(National Sentinel) Winning: A solid majority of Americans now support the Republican tax cut and reform law that President Donald J. Trump signed in December, up 18 percent since it was passed.
After weeks of negative press and mischaracterization of the reform measure by much of the U.S. media and Democrats, when the law was passed just 33 percent of Americans supported it, while 52 percent disapproved.
However, the perception of the law has reversed, especially after tax cuts took effect this month and Americans are seeing more money in their paychecks. The New York Times reported:
Overall, 51 percent of Americans approve of the tax law, while 46 percent disapprove, according to a poll for The New York Times conducted between Feb. 5 and Feb. 11 by SurveyMonkey. Approval has risen from 46 percent in January and 37 percent in December, when the law was passed.
“Public opinion is moving in the direction of this bill,” Jon Cohen, chief research officer for SurveyMonkey, told the Times. “Considering where it was, it is dramatically different.”
The paper noted that even some Democrats have now voiced approval for the cuts.
New poll find narrow majority supports GOP tax cuts. That's a big shift from December, and welcome news for Republicans heading into the midtermshttps://t.co/HBNFiQJH54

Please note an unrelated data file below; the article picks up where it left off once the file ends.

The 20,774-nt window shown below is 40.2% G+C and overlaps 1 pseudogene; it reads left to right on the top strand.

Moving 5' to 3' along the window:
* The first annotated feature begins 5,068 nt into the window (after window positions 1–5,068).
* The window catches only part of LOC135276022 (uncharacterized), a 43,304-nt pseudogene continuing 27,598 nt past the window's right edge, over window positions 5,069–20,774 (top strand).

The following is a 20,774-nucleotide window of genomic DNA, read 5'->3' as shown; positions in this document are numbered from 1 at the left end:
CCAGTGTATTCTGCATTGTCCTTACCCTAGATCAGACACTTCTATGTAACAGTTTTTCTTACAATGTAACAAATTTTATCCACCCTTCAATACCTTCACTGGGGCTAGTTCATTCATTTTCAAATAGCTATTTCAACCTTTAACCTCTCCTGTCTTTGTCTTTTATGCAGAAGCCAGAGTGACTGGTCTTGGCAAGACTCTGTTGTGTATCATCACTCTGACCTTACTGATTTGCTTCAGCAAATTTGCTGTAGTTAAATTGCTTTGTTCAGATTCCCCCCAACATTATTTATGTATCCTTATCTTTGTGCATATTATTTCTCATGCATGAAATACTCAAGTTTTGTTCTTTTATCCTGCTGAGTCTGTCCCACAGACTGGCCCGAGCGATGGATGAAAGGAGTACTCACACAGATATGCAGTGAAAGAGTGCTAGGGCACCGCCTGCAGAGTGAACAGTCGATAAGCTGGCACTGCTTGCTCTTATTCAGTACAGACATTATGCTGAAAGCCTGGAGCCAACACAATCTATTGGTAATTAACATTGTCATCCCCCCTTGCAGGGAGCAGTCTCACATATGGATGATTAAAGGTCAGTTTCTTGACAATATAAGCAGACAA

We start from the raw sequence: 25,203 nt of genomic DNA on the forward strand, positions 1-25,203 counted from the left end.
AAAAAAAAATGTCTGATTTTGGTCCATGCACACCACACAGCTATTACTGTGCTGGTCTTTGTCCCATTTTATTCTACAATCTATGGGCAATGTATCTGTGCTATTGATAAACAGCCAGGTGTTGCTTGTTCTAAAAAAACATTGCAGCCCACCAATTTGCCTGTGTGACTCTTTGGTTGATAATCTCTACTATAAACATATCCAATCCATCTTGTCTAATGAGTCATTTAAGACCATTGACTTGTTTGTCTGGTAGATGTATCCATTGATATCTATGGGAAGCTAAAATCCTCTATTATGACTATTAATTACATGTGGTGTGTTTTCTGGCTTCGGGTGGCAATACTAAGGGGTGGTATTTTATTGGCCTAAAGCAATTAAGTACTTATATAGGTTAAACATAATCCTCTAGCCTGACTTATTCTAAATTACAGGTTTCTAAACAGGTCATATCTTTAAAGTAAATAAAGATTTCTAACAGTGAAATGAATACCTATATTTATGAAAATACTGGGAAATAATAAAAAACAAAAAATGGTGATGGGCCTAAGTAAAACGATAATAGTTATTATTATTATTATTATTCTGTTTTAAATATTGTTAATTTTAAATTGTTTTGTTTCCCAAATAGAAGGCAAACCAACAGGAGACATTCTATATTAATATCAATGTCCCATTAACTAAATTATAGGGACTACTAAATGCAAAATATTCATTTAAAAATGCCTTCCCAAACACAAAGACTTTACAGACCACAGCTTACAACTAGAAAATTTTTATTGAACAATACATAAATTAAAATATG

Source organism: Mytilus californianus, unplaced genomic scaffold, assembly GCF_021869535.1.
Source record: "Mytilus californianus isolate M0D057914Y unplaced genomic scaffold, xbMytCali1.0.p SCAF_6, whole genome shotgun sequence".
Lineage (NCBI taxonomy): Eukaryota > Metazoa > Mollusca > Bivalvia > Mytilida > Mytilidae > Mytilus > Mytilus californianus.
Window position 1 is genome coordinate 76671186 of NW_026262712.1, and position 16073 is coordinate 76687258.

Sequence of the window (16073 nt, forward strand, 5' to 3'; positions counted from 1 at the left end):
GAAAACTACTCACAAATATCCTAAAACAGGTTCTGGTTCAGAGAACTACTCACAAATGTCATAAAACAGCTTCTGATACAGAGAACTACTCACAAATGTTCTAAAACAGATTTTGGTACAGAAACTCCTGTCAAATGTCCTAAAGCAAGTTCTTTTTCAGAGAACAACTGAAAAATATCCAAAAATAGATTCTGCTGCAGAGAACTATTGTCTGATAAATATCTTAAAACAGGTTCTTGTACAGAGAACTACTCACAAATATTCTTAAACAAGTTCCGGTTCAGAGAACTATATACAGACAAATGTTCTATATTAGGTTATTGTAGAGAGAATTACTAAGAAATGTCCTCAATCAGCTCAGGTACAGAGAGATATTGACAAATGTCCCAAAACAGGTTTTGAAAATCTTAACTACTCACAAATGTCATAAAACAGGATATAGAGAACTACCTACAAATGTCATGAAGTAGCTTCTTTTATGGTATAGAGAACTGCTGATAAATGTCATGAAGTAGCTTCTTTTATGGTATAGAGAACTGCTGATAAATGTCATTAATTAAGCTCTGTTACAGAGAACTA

— Axios (@axios) February 19, 2018
The Times said when the law was passed just 9 percent of Democrats approved of it; that has risen to 19 percent now.
Cohen said it has become politically risky for Democrats to campaign against the law.
“It’s less of a sure bet than it seemed in December,” he said. “This isn’t a problem yet for Democrats, but the movement isn’t a positive one.”
The Times noted that Democrats have not had an answer for the tax cuts politically, but that they are gearing up to rebrand it “as disproportionately helping shareholders and the wealthy, and they contend the boost from bonus announcements will fade.”
“In other words,” The National Sentinel‘s editor-in-chief J. D. Heyes said, “they’re going to lie about it because that’s all they’ve got.”
He added: “Good luck with that. It’s a hard sell to people who are actually seeing more money in their paychecks that the tax cut law isn’t really helping them.”
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